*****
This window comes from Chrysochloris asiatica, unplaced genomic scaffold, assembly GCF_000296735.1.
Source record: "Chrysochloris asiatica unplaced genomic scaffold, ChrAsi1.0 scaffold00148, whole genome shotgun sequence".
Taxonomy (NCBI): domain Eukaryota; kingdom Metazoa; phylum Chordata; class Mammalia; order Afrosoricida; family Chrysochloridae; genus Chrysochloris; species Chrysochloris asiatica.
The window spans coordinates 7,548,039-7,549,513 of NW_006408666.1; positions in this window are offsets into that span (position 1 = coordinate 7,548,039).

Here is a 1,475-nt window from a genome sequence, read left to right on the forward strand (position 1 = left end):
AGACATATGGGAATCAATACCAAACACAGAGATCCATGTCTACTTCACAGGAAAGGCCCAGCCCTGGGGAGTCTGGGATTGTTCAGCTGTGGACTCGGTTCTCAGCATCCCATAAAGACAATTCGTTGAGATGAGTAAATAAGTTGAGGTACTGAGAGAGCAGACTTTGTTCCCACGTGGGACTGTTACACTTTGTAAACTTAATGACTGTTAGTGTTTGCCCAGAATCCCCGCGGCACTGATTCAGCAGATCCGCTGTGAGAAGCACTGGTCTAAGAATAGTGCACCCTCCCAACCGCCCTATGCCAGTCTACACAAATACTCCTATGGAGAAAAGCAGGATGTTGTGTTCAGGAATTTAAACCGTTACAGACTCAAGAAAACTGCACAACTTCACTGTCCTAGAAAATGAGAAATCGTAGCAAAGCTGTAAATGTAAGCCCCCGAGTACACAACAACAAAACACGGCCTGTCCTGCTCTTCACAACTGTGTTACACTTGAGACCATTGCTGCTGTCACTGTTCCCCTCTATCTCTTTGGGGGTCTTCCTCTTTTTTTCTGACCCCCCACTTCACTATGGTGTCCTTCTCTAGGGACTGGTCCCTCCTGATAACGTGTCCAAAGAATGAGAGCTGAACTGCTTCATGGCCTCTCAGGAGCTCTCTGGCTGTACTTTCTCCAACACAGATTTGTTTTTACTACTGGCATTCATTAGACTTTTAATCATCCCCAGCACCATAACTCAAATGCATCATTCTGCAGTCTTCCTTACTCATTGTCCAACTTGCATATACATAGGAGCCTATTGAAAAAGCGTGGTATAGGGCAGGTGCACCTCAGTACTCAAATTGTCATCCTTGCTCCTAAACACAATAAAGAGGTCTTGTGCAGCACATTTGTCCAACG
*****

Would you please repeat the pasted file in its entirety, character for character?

This window comes from Chrysochloris asiatica, unplaced genomic scaffold, assembly GCF_000296735.1.
Source record: "Chrysochloris asiatica unplaced genomic scaffold, ChrAsi1.0 scaffold00148, whole genome shotgun sequence".
Taxonomy (NCBI): domain Eukaryota; kingdom Metazoa; phylum Chordata; class Mammalia; order Afrosoricida; family Chrysochloridae; genus Chrysochloris; species Chrysochloris asiatica.
The window spans coordinates 7,548,039-7,549,513 of NW_006408666.1; positions in this window are offsets into that span (position 1 = coordinate 7,548,039).

Here is a 1,475-nt window from a genome sequence, read left to right on the forward strand (position 1 = left end):
AGACATATGGGAATCAATACCAAACACAGAGATCCATGTCTACTTCACAGGAAAGGCCCAGCCCTGGGGAGTCTGGGATTGTTCAGCTGTGGACTCGGTTCTCAGCATCCCATAAAGACAATTCGTTGAGATGAGTAAATAAGTTGAGGTACTGAGAGAGCAGACTTTGTTCCCACGTGGGACTGTTACACTTTGTAAACTTAATGACTGTTAGTGTTTGCCCAGAATCCCCGCGGCACTGATTCAGCAGATCCGCTGTGAGAAGCACTGGTCTAAGAATAGTGCACCCTCCCAACCGCCCTATGCCAGTCTACACAAATACTCCTATGGAGAAAAGCAGGATGTTGTGTTCAGGAATTTAAACCGTTACAGACTCAAGAAAACTGCACAACTTCACTGTCCTAGAAAATGAGAAATCGTAGCAAAGCTGTAAATGTAAGCCCCCGAGTACACAACAACAAAACACGGCCTGTCCTGCTCTTCACAACTGTGTTACACTTGAGACCATTGCTGCTGTCACTGTTCCCCTCTATCTCTTTGGGGGTCTTCCTCTTTTTTTCTGACCCCCCACTTCACTATGGTGTCCTTCTCTAGGGACTGGTCCCTCCTGATAACGTGTCCAAAGAATGAGAGCTGAACTGCTTCATGGCCTCTCAGGAGCTCTCTGGCTGTACTTTCTCCAACACAGATTTGTTTTTACTACTGGCATTCATTAGACTTTTAATCATCCCCAGCACCATAACTCAAATGCATCATTCTGCAGTCTTCCTTACTCATTGTCCAACTTGCATATACATAGGAGCCTATTGAAAAAGCGTGGTATAGGGCAGGTGCACCTCAGTACTCAAATTGTCATCCTTGCTCCTAAACACAATAAAGAGGTCTTGTGCAGCACATTTGTCCAACG